[Hat tip MD for Hebrew Source]
This is in Hebrew and seems ambivalent about the concept. It’s yet another thing which seems unnecessary but those who want to be concerned for all opinions, can be strict (a sort of Mishna Brura approach or a R’ Moshe approach for a B’aal Nefesh)
I found this from R’ Sholom Klass.
Q. Do elevators require a Mezuzah?
A. There is a debate among authorities as to whether elevators require a Mezuzah. Most authorities feel that since the elevator is not stationary it is exempt from a Mezuzah. Thus an elevator or a door leading into an elevator does not require a Mezuzah.
The authorities that do require a Mezuzah on elevator doorways that are stationary write that it should be affixed on the right side as one enters the elevator on the bottom floor. On the other floors it should be affixed on the right side as one exits the elevator and enters the hallway.
From R’ Elchanan Lewis
If he could explain us, where should mezuzah be affixed by the entrance of elevator in multilevel building.
The door of elevator opens inside the wall (and does not turn around)
Is there difference between floors of the building?
There is more than one opinion on this issue.
The Responsa Minchat Yitzchak (4, 93) holds that the elevator itself requires a mezuzah from the inside and not in the entrance of every level.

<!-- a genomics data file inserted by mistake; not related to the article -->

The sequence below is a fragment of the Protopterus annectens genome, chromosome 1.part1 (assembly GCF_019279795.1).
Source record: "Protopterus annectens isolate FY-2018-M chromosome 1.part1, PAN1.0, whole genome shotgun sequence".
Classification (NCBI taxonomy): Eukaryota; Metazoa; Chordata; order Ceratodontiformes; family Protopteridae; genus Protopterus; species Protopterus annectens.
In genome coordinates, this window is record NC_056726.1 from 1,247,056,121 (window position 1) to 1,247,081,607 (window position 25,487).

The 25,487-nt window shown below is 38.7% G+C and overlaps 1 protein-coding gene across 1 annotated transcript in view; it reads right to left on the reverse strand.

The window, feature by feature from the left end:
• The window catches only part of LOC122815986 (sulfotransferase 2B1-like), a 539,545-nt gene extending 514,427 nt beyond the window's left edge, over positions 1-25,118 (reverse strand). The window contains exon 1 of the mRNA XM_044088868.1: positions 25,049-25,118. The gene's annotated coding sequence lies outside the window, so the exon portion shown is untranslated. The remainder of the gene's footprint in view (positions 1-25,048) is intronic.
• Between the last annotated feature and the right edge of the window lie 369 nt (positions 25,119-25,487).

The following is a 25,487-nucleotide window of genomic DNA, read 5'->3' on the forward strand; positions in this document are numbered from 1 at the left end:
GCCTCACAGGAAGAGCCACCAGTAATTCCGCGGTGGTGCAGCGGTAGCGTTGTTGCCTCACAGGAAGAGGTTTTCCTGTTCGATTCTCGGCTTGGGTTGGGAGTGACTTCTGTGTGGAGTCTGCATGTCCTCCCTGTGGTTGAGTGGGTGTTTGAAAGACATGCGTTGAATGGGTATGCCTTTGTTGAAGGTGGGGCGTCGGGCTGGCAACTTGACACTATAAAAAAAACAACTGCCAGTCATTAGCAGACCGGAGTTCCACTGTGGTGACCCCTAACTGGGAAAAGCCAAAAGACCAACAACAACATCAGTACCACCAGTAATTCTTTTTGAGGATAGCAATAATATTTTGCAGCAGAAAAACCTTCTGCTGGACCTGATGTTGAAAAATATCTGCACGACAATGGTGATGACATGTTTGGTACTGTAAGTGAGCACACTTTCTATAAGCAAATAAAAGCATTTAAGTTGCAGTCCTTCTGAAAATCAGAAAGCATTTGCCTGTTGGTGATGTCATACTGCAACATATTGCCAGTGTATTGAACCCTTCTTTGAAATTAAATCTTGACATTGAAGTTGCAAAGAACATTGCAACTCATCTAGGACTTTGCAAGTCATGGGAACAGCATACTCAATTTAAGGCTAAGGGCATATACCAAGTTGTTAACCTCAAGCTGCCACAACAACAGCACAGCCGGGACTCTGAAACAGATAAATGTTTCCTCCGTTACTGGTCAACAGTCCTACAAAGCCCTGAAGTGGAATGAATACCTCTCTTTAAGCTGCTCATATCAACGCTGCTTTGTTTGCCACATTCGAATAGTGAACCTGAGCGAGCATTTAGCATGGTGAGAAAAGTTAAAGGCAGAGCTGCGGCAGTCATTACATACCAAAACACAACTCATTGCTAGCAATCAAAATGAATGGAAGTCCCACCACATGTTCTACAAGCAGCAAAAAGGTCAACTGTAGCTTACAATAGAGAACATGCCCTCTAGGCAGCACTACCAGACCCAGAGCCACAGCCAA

Others require a mezuzah on the right side of those who enter the elevator apart from the main entrance of the building in which the mezuzah should be placed on the right side of those leaving the elevator. (Chovat Hadar p.43)
Some exempt the elevator all together from a mezuzah. (Be’er Moshe 2; 88, 90)
The last opinion I found is to place the mezuzah in all levels on the right side facing out of the elevator. (Pitchei Shearim p. 190)
Most elevators I have seen do not have any mezuzah and those whom have, followed the last opinion above. (though I haven’t seen many buildings in religious neighbourhoods…)
In any case because of the doubt the mezuzah will be placed without a Brachah.
Note that Chacham Ovadia Yosef discusses this issue in the aforementioned chapter (p. 300), and he concludes that we do not consider the time spent on a boat a permanent residence, and thus it does require Mezuzot. This principle applies as well to other rooms that are not intended for permanent residence, such as elevators, buses, airplanes and jetways leading from airport terminals to planes. In all these situations, even if there are rooms of a size that normally obligates a room in Mezuza, no Mezuza is required, given the temporary nature of the use of these structures.
Summary: One who returns home after an extended absence does not recite a new Beracha over the Mezuzot in his home. One need not affix Mezuzot to the doorposts of boats, elevators, buses, airplanes or other structures that are not used for permanent residence.
Revach L’Neshoma writes:
|Rav Yisroel Yaakov Fischer and Rav Shlomo Zalman Auerbach – Mezuza On The Elevator Door?|
And perhaps the “best” answer from the folks at Eretz Chemda
This a fascinating question from the perspective of applying classical halachot to new situations, which can and does prompt varied conclusions in this case. As far as the bottom line l’maaseh, our response will be somewhat more straightforward. We will refer to a residential building. The status of mezuzot in commercial settings, even in normal rooms, is a major issue in its own right (see Living the Halachic Process, G-4).